Beck points out that interpreting Kant's position in the Critique is difficult since his Factum der Vernunft does not clearly indicate a stable referent. (49) For example, it can refer to consciousness of the moral law, (50) consciousness of freedom, (51) the moral law itself, (52) autonomy, (53) or an action that presupposes an a priori causality of the will. (54) Moreover, the Factum is sometimes qualified as a fact "as it were [gleichsam als]" or "so to speak [gleichsam]," (55) suggesting a certain hesitancy or even lack of clarity on Kant's part regarding his use of the term. In my view, the key starting point for an examination of the fact of reason is its first appearance in the text, in its preface, where Kant calls the Factum that by which pure reason is practical independently of theoretical reason through its justification of the reality of freedom. (56) This is the core contribution of the fact of reason in the second Critique that is presented in full in sections 6 and 7 of chapter 1 of the "Analytic of Pure Practical Reason," and then discussed further in the abovementioned Deduction segment. Although the precise nature of the puzzling fact in the fact of reason will require clarification, Kant is clear that it allows him to deduce the reality of transcendental freedom from our immediate consciousness of valid or normatively binding moral obligation. Both terms of the Reciprocity Thesis, the moral law and freedom, are thereby legitimated as a priori concepts of practical reason for cognition. The fact of reason thereby establishes what Groundwork 3 could not, the reality of autonomy of the will. Kant can occasionally refer to the Factum as, for instance, autonomy or an a priori causality of the will because the fact of reason ultimately underlies the validity of these concepts.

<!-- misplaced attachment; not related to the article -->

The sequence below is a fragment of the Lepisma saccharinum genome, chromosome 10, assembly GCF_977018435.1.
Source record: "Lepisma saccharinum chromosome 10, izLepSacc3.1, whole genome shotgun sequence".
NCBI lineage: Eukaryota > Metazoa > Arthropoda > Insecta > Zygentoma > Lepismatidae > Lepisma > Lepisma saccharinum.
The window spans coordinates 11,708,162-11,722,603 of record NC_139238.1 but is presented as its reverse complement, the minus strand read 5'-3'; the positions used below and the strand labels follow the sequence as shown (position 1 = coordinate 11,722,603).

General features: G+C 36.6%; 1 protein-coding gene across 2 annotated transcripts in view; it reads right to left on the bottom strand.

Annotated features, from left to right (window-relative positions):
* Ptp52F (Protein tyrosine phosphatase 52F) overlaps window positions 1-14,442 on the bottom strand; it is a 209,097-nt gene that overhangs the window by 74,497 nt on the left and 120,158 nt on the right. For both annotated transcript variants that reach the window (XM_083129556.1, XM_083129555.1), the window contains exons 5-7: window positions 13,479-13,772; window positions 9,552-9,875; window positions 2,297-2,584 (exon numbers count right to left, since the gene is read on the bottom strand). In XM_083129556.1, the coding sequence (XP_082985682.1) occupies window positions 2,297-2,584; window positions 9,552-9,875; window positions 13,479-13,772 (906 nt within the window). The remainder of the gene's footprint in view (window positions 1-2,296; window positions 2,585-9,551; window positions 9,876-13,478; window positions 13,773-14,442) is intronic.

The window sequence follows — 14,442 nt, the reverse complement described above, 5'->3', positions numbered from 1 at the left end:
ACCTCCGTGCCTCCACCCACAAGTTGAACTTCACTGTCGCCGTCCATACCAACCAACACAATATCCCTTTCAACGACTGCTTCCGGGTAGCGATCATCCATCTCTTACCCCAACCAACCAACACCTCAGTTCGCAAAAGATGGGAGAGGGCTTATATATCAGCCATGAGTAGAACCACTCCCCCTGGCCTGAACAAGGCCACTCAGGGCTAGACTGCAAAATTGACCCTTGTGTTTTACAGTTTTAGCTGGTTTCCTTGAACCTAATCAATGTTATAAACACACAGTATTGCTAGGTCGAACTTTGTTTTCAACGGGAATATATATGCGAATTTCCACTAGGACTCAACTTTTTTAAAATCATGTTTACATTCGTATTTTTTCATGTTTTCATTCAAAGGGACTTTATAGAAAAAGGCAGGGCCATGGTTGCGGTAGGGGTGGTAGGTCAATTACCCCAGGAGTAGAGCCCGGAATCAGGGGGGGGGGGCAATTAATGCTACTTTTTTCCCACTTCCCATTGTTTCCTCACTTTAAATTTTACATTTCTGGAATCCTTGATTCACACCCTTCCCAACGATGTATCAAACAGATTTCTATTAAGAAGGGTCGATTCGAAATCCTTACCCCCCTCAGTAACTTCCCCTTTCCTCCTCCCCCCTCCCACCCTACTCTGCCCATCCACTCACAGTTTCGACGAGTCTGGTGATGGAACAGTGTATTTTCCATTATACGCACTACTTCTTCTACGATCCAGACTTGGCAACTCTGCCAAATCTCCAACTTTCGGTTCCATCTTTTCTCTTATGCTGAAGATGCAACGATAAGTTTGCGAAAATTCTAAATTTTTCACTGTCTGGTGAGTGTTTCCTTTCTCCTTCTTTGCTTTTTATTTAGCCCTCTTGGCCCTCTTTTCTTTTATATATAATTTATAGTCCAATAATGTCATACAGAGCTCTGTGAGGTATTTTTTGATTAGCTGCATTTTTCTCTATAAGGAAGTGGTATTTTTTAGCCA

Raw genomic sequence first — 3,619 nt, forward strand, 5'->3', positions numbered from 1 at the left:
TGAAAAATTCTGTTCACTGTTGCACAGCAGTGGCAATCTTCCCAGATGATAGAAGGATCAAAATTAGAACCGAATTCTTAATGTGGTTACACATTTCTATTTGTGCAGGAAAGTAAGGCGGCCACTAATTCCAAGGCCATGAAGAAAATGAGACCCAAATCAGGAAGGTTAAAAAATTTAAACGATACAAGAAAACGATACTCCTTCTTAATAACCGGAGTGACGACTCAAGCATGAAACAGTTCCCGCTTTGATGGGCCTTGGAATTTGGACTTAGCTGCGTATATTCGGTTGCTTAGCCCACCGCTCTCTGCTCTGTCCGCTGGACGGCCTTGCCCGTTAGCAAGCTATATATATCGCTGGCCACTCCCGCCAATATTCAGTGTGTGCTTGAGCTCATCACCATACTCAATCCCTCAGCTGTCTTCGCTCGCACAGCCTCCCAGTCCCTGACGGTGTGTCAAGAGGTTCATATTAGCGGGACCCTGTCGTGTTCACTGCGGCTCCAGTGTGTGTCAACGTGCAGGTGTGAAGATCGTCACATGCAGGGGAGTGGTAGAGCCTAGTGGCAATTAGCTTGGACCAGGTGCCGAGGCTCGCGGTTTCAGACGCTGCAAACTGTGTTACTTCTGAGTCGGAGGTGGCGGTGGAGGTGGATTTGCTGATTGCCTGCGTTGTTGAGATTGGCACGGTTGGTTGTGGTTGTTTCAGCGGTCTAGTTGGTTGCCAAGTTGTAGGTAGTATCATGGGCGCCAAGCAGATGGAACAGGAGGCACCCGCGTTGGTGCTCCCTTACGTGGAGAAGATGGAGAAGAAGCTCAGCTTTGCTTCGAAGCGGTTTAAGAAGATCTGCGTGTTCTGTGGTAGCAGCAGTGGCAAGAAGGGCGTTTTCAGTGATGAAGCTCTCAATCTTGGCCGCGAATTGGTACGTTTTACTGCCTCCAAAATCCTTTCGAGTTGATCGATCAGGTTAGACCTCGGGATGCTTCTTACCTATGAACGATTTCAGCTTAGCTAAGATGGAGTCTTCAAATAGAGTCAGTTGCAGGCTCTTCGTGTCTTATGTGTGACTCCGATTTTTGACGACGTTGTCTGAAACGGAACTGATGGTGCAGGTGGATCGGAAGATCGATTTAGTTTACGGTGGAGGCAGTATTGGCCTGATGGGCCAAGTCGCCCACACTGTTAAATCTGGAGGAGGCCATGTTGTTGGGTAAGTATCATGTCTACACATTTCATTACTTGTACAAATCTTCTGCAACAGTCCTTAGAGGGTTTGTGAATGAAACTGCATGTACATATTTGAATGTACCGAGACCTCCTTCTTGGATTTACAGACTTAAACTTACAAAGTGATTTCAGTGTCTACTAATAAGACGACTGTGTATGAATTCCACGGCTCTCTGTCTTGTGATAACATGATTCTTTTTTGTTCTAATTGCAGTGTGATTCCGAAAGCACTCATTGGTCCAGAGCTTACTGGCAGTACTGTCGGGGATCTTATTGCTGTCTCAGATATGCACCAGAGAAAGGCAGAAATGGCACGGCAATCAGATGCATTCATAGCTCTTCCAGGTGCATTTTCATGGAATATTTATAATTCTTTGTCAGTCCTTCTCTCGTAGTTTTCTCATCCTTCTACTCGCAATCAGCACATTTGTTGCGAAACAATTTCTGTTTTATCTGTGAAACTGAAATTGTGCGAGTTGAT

The fact of reason does not appear again in the Critique until section 6 of the Analytic. While it does not actually mention the Factum by name, this section provides Kant's key illustration of it with the so-called two gallows case that will inform his explicit treatment of the issue in section 7. First, however, it is important to situate the passage in the context of the Critique as a whole. Kant's Remark to Section 6 begins with the claim that "freedom and the unconditional practical law reciprocally imply each other [weisen ... wechselweise auf einander zuruck]." (57) This is a restatement of the Reciprocity Thesis, or the identity of freedom and the moral law under the definition of autonomy reached at the end of Groundwork 2. It suggests that the earlier sections of the Critique have simply recapitulated the analytic trajectory of the Groundwork without making a step toward a justification of moral principles for cognition. Although Kant's terminology has shifted slightly since the Groundwork, the first four sections of the Analytic outline the now familiar claim that an objective, necessary principle of action for a rational will must have its ground in the form of a universal law entirely separate from any empirical determination by the contingent desires of a particular agent. (58) As in the Groundwork, Kant thinks that this is clear to even the "most common understanding [der gemeinste Verstand] without instruction." (59) Despite such assurances, Kant shifts to the question of confirming his analysis of a universal practical law in sections 5 and 6. As per their section headings, Kant presents the relation between the two sides of the Reciprocity Thesis, transcendental freedom and the universal form of the moral law, as a problem or task (Aufgabe) to be solved. The two gallows case comes in as a way to answer this issue in the Remark to section 6. (60) First, though, it is prefaced by what Kant calls an account of the "order of concepts" for moral cognition. (61) This is the discussion of the ratio cognoscendi of freedom invoked in the preface to the Critique.